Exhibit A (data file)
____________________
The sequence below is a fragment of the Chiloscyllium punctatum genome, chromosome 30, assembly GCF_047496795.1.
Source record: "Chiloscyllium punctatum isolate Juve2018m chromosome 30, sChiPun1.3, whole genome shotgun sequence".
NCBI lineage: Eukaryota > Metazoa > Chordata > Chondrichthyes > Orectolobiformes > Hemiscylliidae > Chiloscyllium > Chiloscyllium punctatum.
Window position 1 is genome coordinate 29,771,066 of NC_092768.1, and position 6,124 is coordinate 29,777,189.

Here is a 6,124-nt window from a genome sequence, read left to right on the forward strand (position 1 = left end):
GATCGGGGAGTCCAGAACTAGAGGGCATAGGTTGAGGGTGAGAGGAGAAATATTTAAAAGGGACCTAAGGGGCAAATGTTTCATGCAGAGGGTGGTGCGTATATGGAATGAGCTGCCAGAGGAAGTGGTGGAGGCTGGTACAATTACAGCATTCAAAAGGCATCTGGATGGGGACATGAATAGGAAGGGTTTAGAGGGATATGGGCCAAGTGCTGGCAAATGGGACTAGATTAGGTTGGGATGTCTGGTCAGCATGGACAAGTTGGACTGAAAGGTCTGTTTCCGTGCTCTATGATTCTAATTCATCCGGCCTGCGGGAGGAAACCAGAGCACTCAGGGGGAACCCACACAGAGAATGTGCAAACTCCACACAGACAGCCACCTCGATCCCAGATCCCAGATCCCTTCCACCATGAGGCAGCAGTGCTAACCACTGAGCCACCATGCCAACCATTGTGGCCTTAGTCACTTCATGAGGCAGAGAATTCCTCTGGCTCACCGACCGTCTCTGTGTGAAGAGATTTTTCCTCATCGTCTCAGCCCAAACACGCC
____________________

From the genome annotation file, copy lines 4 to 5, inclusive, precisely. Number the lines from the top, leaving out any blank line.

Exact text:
Window position 1 is genome coordinate 29,771,066 of NC_092768.1, and position 6,124 is coordinate 29,777,189.

Here is a 6,124-nt window from a genome sequence, read left to right on the forward strand (position 1 = left end):